A blind British man is to run seven marathons on seven continents in the space of seven days next month to raise money for guide dogs, he said on Tuesday.
Dave Heeley, 50, will start his extraordinary challenge on the Falkland Islands in the South Atlantic at one minute past midnight on April 7 before flying to the Chilean capital Santiago for the second stage the same day.
AdvertisementAccompanied by his running guide Malcolm "Mad Mac" Carr, Heeley will then run marathons in Los Angeles, Sydney, Dubai and Tunis before finishing his odyssey in the London Marathon on April 13.
"I know we're going to be exhausted by the end, but I'm determined to run through the London Marathon because that medal will be a little bit special this year," Heeley, who has clocked up hundreds of miles in training, told AFP.
Heeley, from West Bromwich in central England, was born with an eye disease and lost his sight completely at the age of 16, curtailing a keen interest in running.
He began competing again at the age of 40 when he heard of someone doing the London Marathon to raise money for the Guide Dogs for the Blind Association.
He has run marathons seven times in the past decade, including London six times, and has already raised 200,000 pounds (260,000 euros, 400,00 dollars).
The seven-marathon challenge will take his fund-raising for guide dogs into another dimension with an estimated one million pounds pledged by individual and corporate sponsors.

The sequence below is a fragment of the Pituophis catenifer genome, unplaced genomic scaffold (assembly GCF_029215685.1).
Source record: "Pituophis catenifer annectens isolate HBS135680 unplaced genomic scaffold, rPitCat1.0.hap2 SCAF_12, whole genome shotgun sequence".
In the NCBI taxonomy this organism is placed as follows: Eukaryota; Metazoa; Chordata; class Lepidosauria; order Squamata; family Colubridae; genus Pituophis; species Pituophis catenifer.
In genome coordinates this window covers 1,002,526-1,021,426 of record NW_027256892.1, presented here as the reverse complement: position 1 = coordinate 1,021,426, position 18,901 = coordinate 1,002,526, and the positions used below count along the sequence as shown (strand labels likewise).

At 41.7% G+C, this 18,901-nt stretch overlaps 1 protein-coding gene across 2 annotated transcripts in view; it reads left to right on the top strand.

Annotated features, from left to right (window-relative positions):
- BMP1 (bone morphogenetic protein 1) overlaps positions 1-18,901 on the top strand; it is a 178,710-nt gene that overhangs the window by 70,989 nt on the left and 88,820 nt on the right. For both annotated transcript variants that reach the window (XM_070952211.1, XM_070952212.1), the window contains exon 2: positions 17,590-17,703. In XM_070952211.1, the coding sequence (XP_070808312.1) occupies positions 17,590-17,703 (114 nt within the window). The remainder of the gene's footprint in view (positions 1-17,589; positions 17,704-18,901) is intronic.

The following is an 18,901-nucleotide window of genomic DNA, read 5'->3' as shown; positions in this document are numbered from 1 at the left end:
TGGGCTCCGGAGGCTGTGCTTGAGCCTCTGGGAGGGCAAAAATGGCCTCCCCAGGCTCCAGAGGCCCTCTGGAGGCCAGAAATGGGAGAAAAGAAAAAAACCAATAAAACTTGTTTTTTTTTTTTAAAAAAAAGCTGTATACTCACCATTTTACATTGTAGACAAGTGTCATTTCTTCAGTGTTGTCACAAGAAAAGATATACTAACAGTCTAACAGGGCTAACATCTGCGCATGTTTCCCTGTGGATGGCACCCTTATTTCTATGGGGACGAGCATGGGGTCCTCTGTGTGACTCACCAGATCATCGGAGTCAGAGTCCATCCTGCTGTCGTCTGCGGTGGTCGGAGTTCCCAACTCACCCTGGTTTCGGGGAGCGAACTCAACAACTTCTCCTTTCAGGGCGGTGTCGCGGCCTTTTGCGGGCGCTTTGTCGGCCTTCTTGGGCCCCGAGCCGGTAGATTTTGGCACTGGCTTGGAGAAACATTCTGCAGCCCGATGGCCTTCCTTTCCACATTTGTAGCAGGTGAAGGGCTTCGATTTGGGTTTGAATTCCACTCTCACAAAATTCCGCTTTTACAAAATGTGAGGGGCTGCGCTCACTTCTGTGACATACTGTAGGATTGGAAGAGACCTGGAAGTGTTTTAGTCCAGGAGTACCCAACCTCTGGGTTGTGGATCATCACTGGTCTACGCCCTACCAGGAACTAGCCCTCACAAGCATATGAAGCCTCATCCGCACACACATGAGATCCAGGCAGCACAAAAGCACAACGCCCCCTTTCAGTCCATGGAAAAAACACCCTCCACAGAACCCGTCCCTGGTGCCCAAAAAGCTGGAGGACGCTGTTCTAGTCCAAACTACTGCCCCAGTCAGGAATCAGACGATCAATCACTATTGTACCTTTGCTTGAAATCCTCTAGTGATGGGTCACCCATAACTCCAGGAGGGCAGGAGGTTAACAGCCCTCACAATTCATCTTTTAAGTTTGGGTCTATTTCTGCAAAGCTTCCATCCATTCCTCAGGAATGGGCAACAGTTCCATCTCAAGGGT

Heeley said: "Hopefully it'll bring funding in for years to come. It's a lovely feeling to think it'll keep trickling in."
He and his running partner will be accompanied by a four-person support team, although his own guide dog - Wicksie, a three-year-old German Shepherd cross -- will not be making the trip.
"He's stopping at home, warm under the radiator. When I told him about what I was planning, he said 'blow that'."
Despite the gruelling challenge to come, Heeley said he was most concerned about the travelling.
"I'm not the greatest flyer in the world, so that is the thing that's worrying me the most. I'm never happier than when the plane wheels touch the ground," he said.
"But once I've done the marathons I think I'll have no trouble sleeping on the plane.
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